NOAA Teacher at Sea
Aboard NOAA Ship Pisces
Mission: SEAMAP Reef Survey
Geographic Area of Cruise: Gulf of Mexico
Date: April 15, 2018
Weather Data from the Bridge
Lat: 29° 35.5335′ N Long: 084° 19.8126′ W
Air Temperature: 18.2°C (64.76°F)
Water Temperature: 20.43°C (68.77°F)
Wind speed: 28.11 knots (32.35 mph)
Conditions: stormy, Seas 7 to 9 feet
Science and Technology Log
While I have been at sea, I have spent time exploring Pisces and getting to know the people on board. This research vessel is 209 feet long, 50 feet wide, and it has a draft of 20 feet. It is large enough to hold 39 passengers. The crew of the vessel during my sail consists of 5 NOAA Officers, 5 deck crew, 5 engineers, 4 technicians, 2 stewards and 5 scientists.
Pisces is loaded with science equipment. It has the capability to run acoustic surveys, marine mammal surveys, and various fish surveys. The onboard wet lab is used to process the marine life brought in on trawls, long lines, or bandit reels. In the dry lab, the mission data is stored and processed by the scientists and survey technicians on the ship. There is a side sample station on the starboard deck where the cameras and ROVs are launched and the trawls are deployed on its stern. The centerboard, on the hull underneath the ship, has mounted sensors that send back various types of data for the scientist to use. This vessel was also engineered to be quiet while underway so it won’t scare marine life. The ship shares the oceanographic, hydrographic and weather data it gathers daily to the outside world.
The Commanding Officer gave me a tour of the bridge. The bridge is the navigation center. The vessel can be operated from one of four different stations. The science that is being conducted determines where the officer will navigate from. The technology on the bridge is quite amazing. The dynamic positioning system allows the vessel to stay within certain parameters when supporting science missions. It functions almost like an auto-pilot to keep the ship in the proper position.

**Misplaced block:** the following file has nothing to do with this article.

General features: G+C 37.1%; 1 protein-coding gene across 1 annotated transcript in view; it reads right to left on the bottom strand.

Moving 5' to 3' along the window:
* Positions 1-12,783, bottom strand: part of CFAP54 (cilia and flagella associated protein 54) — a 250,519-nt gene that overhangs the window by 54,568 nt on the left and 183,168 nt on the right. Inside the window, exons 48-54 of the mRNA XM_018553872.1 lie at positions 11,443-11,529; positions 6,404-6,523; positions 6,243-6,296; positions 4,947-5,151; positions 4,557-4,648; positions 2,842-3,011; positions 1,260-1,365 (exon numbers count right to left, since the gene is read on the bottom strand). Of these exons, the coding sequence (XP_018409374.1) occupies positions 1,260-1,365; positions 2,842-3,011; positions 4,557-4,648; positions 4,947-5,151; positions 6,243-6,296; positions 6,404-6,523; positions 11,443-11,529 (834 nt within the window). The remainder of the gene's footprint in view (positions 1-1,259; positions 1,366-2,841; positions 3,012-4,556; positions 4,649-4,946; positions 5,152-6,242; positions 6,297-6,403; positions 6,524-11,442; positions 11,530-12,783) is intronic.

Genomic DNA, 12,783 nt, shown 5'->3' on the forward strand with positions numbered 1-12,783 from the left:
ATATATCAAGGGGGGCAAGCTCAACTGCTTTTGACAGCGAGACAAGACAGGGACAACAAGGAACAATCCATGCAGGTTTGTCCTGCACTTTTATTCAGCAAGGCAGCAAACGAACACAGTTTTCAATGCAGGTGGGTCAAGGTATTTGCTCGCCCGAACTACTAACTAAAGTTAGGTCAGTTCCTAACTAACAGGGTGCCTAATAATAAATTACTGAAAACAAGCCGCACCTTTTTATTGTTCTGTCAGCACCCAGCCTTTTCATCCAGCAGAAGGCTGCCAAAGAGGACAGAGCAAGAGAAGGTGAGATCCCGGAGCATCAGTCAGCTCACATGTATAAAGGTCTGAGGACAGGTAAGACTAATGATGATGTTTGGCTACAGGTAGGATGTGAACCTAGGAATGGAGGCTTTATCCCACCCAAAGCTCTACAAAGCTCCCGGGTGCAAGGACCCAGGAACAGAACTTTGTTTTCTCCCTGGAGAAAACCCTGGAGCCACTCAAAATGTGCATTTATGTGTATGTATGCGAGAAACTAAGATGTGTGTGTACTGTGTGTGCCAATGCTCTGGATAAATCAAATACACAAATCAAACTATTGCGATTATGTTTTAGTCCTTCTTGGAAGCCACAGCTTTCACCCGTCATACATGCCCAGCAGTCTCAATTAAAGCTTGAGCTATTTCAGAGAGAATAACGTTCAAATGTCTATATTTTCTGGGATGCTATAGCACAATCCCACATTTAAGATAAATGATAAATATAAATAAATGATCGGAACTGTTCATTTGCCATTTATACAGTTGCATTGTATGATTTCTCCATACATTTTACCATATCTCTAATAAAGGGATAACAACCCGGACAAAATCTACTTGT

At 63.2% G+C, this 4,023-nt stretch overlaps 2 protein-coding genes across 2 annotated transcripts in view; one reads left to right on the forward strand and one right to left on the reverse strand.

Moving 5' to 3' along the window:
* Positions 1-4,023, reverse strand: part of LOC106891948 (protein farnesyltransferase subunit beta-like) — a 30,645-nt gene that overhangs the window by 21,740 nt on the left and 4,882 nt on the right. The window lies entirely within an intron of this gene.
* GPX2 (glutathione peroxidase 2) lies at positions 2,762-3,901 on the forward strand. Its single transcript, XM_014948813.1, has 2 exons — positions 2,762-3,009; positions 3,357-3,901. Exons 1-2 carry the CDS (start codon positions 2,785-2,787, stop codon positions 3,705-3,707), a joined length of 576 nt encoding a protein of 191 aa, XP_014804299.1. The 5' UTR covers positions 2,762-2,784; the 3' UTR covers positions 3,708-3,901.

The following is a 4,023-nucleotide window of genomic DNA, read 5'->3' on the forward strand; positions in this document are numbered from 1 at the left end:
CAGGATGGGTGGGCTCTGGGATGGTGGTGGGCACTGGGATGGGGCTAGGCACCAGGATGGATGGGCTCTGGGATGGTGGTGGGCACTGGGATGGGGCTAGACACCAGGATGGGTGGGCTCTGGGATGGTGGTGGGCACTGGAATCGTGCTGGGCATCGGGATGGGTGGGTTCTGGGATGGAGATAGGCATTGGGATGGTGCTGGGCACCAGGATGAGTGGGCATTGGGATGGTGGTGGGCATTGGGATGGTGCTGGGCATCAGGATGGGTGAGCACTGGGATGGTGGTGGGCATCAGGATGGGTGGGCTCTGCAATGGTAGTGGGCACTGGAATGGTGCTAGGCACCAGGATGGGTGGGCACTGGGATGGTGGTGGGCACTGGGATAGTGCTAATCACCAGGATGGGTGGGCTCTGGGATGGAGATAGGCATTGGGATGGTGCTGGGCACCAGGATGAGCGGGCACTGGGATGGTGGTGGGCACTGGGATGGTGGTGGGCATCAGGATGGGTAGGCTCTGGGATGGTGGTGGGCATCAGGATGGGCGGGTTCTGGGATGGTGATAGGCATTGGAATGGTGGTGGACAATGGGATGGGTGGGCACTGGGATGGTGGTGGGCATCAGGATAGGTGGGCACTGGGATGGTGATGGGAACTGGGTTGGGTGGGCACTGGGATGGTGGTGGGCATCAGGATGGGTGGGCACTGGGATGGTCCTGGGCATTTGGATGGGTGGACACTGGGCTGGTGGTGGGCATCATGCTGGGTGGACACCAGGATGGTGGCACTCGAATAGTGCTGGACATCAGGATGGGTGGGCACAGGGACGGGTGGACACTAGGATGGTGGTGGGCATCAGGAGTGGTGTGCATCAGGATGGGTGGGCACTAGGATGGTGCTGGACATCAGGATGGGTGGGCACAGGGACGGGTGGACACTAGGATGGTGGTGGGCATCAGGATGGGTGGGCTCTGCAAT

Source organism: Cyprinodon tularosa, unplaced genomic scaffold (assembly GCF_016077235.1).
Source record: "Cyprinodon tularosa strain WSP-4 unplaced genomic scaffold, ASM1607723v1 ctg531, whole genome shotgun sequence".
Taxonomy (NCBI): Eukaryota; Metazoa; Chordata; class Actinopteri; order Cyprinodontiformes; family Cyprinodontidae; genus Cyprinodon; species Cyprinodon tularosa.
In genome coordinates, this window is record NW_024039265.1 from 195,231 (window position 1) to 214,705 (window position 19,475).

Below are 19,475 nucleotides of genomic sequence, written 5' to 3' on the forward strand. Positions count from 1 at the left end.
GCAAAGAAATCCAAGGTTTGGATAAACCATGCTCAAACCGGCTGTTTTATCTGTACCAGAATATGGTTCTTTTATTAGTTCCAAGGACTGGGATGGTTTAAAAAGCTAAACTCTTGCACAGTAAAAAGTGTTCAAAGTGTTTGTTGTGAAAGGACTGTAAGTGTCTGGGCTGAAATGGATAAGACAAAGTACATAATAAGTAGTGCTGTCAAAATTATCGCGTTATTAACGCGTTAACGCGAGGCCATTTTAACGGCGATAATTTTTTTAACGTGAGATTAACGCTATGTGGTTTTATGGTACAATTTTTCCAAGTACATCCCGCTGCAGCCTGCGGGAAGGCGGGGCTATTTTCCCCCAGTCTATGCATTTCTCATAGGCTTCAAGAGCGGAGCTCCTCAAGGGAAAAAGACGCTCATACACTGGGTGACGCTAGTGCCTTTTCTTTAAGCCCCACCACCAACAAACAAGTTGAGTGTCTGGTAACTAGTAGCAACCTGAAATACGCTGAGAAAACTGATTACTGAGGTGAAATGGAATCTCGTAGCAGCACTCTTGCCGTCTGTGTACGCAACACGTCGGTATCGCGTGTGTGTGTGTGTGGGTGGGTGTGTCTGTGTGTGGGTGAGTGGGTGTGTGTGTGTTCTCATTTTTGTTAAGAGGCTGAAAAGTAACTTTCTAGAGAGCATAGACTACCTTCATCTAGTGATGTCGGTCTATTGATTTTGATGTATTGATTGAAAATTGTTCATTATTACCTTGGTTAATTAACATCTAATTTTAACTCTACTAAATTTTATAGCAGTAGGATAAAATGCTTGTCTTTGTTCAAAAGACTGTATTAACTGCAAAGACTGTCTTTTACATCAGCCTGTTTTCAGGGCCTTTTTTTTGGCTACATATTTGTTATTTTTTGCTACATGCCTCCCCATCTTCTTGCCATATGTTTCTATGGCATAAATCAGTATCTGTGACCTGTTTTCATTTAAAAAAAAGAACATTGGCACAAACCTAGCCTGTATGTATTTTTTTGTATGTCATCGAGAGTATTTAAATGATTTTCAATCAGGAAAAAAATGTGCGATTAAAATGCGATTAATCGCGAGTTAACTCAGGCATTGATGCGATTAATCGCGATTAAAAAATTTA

NOAA Ship Pisces is like a floating city. I had the opportunity to explore the engine room with the ship’s first assistant engineer to see how this mini-city works. He showed me how they process sewage and garbage aboard the vessel. I learned how the vessel creates its own water and power. I saw the huge engines. This ship has two 8 cylinder engines and two 12 cylinders engines that power the ship. I also learned how the bilge/ballast system keeps the ship stable and how the bow thruster aids in steering
Most of the days pass quickly and I lose track of time. I can’t believe I have been at sea for 10 days. Having a different type of workday is very unusual to me. I have taught for almost 18 years so school days are what I know. It is different to work with adults all day instead of children. It is a definite change of pace. Today is a slow day. We are currently standing-by due to a weather delay. We have moved closer to shore and are riding out the storm. Hopefully, we will be able to be back up and running tomorrow.
I will surely miss the trips to the galley when I get home. I have probably gained five pounds on this trip. The stewards that cook on this ship do an amazing job. It is nice to have already prepared meals. I have gotten spoiled by not cooking too. I know will miss the view when I get back to land. Watching the waves never gets old. I could stare at the water all day. Even when it is stormy the ocean is beautiful.
Being away from home is hard. It’s difficult not to harass my team teachers about my classroom while I am gone. I know that my students are well taken care of but it is hard not to worry. The letters from my students, emails from family, texts from my husband, messages from friends, and sweet videos from my granddaughter help me combat homesickness.
Did You Know?
The Gulf of Mexico is home to 21 marine mammals and 5 sea turtle species
How many species of sharks are in the gulf? There are approximately 49 shark species in the gulf.